On political issues I lean libertarian, but healthcare, especially for those unable to obtain it in the market, has always been the chink in my armor.
I see healthcare as a right equal to free speech and private property, and I can’t understand how a society that protects other basic rights so jealously would let so many in need suffer with conditions easily treatable for those able to secure insurance.
If the human rights argument is not strong enough, then perhaps the cost saving to society of avoiding expensive bad results by providing inexpensive basic care could be enough to persuade more conservative critics of healthcare for all.
March 3rd is Super Tuesday in the United States. 14 states and Democrats abroad hold their presidential primaries then, and by the end of the day each party’s nominee may be clear. Trump, of course, has certainly sealed the nomination of the GOP. Democrats face a number of choices, and one of the issues that separates the candidates is Medicare for All.
That issue alone may reveal whom primary voters decide to support.
I’d like to dedicate four posts to the issue and, if I can, present reasonable arguments from both sides, those who favor universal healthcare coverage and those, while desirous of everyone getting the help they need, don’t think the government should pay for it.
Different countries have different solutions. In the US we have a hybrid private/public plan that serves many people well, but leaves a sizable number with no insurance. Most people get their healthcare coverage in the private market through their employer. Others receive government issued insurance through Medicare and Medicaid.
Whether or not these programs should be expanded, and how, is the issue at hand.
There seem to be three sides to the argument. One wants universal, government provided insurance for everyone and the elimination of the private healthcare market.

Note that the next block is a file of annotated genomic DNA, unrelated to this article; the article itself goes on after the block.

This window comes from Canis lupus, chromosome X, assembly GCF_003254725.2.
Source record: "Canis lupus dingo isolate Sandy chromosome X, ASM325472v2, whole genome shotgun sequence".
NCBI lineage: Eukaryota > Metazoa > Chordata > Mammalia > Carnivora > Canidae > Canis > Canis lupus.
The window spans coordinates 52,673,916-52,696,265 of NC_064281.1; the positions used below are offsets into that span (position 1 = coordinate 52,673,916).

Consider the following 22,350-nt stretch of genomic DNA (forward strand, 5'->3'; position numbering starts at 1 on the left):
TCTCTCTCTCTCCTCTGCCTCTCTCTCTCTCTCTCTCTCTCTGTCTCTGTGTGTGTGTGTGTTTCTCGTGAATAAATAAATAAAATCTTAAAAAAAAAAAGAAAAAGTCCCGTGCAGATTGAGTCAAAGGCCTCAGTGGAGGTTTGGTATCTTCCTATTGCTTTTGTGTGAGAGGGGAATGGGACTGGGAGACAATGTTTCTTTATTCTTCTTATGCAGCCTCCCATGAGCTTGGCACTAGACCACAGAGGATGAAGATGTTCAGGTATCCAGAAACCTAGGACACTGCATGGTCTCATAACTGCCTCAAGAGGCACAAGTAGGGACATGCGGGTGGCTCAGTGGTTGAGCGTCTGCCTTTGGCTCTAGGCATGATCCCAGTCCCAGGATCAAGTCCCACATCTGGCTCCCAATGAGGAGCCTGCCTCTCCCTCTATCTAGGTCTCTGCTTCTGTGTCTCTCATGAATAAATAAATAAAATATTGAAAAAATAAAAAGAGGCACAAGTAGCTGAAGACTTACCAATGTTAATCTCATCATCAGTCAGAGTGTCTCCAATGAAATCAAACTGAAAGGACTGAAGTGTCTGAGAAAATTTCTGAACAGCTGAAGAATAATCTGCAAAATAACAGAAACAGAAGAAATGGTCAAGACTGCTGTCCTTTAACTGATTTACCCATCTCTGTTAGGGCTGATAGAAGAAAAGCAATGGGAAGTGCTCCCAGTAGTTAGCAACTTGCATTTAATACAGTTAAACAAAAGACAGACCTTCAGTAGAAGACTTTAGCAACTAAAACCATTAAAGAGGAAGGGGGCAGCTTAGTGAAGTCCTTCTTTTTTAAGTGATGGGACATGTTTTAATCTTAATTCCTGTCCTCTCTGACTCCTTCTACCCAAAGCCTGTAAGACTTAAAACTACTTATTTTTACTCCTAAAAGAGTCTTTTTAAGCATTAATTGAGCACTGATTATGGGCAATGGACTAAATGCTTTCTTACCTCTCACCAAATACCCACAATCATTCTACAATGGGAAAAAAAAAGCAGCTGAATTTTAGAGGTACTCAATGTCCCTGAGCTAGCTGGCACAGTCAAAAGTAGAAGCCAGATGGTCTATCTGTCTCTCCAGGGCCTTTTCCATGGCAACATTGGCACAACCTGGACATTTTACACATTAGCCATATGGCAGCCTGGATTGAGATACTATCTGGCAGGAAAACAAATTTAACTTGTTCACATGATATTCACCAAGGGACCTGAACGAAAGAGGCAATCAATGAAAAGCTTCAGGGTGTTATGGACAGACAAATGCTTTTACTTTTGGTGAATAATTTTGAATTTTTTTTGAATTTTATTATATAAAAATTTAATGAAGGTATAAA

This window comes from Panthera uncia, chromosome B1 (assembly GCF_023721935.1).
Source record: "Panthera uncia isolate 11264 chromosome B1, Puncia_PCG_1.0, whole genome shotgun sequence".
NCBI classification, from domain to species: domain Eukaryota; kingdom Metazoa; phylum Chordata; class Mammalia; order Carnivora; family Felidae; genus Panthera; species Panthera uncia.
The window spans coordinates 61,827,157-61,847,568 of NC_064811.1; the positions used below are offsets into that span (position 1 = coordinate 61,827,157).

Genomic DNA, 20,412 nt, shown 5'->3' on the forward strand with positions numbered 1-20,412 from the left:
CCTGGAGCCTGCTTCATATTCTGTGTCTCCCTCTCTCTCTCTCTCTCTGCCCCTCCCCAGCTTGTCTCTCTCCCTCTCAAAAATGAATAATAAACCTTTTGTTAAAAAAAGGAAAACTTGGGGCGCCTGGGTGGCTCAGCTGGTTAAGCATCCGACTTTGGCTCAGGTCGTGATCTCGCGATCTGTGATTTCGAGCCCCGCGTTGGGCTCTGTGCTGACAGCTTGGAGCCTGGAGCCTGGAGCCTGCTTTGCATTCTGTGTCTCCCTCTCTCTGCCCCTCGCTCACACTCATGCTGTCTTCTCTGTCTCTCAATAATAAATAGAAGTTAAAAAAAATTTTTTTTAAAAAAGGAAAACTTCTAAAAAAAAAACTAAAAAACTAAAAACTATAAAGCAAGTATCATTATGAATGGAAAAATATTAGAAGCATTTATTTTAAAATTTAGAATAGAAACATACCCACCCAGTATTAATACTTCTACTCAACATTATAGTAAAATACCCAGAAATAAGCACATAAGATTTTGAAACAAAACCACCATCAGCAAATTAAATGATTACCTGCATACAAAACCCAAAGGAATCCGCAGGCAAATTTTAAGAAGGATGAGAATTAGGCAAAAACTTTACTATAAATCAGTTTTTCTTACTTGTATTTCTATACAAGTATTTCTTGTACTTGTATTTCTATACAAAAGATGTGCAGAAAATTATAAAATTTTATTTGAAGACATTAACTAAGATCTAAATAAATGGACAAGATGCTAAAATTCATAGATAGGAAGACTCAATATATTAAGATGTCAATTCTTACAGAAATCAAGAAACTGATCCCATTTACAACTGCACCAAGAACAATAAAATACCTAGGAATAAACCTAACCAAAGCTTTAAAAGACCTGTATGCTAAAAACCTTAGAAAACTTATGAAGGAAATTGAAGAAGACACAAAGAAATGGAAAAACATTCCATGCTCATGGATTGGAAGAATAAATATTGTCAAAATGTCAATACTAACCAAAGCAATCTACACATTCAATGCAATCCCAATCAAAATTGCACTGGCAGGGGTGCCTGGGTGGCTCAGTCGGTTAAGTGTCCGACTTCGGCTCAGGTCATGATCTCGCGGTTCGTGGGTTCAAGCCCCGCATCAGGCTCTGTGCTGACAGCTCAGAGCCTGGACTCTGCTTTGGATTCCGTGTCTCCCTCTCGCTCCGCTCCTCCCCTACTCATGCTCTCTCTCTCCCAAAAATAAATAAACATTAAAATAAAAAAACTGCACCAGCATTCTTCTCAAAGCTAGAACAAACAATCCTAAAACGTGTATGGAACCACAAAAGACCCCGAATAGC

Another wants to preserve the private market, but offer a public option for those unable to obtain private group insurance. Since the passage of the ACA, or Obamacare, this is essentially the situation we have in the US right now.
The third group wants the government out of the insurance market almost entirely. They’re fine with Medicare for retirees and, for the most part, Medicaid for the destitute and for children. They just don’t want to see any expansion of government programs and would like to see the ACA either severely limited or repealed.
I spent years sick in desperate attempts to acquire health insurance that covers mental illness. Without assistance to afford treatment I never would have recovered. How many lives are wasted by a system that discards those too ill to participate in programs beyond their limited resources to afford or even understand such coverage in a complicated, expensive system?
The answer many states have found is Medicaid expansion.
While statistics on outcomes imply that Medicaid expansion has been a success, it’s not very popular. Neither side has rallied for the continuation of the program. Almost no candidate even talks about it.
I’m sure there are conservative alternatives to Medicaid expansion and Medicare for All, or the ACA, that do not place an undue burden on those with serious mental illness. I just haven’t been able to find this information, as much as I would like to and have searched for it.
I’d like this series of posts to foster a conversation between competing caring ideas and ideals.
If you’re aware of workable solutions to take care of the most needy and most ill-treated among us, please air your case here through the comment link. Or email me at [email protected] with your comments in the body of the email, not as an attachment. I’ll be sure to present on the blog Practicing Mental Illness reasonable positions that are sent to me.
I especially invite conservative voices to participate in the discussion. Public discourse says you just don’t care about people without healthcare. I think you do.
We’re all unreasonably polarized, and while we all re-trench into tired, broken positions, people with serious mental illness are being treated as expendable and less worthy than their more adaptive and successful peers.
The next couple of posts will look at the case for healthcare for all, and the case against it. Then I’ll try to sum it all up. Then it will be time for many to vote. I hope a reasonable, compassionate discovery of ideas is possible.
The situation in place at present is not sustainable, either in cost or coverage. Opinions matter. How would you solve the problem?
This post is part of a series.
See part four, “Compassion in the Healthcare Debate” here
See part three, “Healthcare as a Human Right: The Case Against” here
See part two, “Healthcare as a Human Right: The Case For” here
Photo by US Army Africa